- Stair safety is also well worth focusing on. It can be improved in your home in a number of ways, including the installation and reinforcement of hand rails. Making sure stairs are properly illuminated, especially at the bottom, can also help prevent falls and stumbles. Another preventative measure is to put a strip of brightly colored tape across the bottom step in your basement so that people realize there's one more step to go before they reach the floor. Any momentary confusion about that can result in falls and injuries.
- Protective equipment, such as goggles, work gloves, dust masks, and other safety gear may be necessary for certain types of cleaning, home repair work, tree pruning, or construction activities around the house and yard. Ladder safety and awareness is another important topic when it comes to reducing falls and injuries around the house.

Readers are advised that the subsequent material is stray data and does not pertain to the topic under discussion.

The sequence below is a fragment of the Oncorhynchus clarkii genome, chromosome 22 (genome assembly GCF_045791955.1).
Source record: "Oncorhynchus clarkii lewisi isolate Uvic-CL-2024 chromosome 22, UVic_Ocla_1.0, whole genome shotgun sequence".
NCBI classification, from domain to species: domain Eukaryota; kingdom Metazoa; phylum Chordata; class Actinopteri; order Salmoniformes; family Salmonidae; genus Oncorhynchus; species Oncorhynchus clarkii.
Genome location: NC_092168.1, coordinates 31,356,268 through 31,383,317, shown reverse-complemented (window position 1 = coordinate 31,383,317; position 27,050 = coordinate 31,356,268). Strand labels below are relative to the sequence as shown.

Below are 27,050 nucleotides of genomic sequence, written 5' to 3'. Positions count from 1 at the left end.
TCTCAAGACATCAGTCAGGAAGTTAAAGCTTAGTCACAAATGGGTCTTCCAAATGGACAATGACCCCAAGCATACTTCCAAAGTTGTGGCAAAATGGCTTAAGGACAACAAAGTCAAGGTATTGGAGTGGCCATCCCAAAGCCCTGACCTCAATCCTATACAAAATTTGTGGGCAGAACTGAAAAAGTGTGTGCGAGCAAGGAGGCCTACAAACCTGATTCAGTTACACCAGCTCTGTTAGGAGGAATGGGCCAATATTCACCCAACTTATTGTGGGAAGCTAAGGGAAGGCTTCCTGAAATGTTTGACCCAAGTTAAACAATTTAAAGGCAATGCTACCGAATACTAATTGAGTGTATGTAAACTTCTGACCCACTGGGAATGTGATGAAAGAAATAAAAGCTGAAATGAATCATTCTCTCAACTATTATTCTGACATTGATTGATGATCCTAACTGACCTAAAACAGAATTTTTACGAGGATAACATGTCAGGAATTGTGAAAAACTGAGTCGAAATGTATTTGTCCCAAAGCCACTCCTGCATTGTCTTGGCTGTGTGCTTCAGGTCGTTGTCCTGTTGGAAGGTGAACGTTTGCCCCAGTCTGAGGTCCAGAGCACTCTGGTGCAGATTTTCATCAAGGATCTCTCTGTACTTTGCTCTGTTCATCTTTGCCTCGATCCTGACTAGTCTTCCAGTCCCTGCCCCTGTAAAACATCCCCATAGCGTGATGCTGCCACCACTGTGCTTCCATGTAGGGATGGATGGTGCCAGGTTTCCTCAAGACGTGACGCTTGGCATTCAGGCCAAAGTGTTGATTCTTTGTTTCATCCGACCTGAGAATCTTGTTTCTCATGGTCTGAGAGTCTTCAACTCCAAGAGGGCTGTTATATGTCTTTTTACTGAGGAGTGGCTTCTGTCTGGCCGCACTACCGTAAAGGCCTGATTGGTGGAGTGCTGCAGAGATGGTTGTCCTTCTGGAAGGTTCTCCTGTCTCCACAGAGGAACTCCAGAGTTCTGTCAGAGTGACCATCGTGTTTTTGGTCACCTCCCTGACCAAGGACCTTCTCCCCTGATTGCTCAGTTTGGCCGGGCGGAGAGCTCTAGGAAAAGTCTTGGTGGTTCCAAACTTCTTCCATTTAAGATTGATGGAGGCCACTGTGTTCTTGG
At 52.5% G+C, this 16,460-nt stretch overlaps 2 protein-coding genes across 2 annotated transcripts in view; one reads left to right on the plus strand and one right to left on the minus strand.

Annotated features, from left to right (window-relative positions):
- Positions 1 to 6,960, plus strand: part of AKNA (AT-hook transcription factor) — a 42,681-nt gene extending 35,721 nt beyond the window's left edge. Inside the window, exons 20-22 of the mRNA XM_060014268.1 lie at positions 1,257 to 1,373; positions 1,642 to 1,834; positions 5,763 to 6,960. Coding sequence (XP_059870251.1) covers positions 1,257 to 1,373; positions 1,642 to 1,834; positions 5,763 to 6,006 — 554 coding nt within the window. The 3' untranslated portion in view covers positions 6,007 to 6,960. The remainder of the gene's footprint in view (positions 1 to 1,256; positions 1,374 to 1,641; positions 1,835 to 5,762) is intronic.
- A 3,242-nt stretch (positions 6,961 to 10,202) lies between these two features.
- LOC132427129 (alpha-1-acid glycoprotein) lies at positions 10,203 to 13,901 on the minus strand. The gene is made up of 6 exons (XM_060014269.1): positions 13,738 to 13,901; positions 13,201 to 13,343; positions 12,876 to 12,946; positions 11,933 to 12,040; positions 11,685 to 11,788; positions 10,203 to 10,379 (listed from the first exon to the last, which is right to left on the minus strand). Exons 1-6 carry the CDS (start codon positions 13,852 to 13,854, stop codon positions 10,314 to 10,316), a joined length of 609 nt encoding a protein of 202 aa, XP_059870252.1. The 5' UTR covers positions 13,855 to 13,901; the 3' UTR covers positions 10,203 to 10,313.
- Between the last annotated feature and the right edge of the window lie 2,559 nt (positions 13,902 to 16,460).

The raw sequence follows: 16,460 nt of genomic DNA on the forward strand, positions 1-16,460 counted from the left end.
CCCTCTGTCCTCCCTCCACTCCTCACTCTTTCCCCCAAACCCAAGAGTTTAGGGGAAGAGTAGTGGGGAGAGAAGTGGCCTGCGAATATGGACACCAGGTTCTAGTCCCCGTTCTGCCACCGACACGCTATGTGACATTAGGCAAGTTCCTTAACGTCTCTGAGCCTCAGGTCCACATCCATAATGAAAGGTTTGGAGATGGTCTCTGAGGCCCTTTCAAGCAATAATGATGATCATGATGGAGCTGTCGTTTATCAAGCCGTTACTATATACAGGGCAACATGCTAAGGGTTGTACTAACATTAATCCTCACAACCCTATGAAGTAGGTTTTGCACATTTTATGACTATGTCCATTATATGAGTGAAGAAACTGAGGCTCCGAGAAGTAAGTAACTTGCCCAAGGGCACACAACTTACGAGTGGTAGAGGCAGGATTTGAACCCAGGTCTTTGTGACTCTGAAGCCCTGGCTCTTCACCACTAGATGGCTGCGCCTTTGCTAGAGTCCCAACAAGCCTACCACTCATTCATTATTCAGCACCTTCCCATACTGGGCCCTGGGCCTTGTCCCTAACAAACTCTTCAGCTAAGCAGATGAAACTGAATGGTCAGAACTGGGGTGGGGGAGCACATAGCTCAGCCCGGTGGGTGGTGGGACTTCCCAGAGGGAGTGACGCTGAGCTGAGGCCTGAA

- Ensuring child safety is a challenging priority, and can include everything from preventing access to dangerous household chemicals and medications to locking up gun cabinets and placing barriers around swimming pools, windows, and hot stoves. Hardware stores and other retail businesses often carry baby gates, child-resistant cabinet locks, toilet bowl safety clips, electrical outlet covers, and even rubber cushioning for the edges of coffee tables and fireplace hearths.
While this list of safety tips is not all-inclusive, it will hopefully encourage you to become more vigilant and attuned to all the different potential hazards in and around your home and property. If you're concerned about a specific area of home safety, there are free checklists, pamphlets, and articles available through government agencies, educational institutes, non-profit organizations, and the Internet.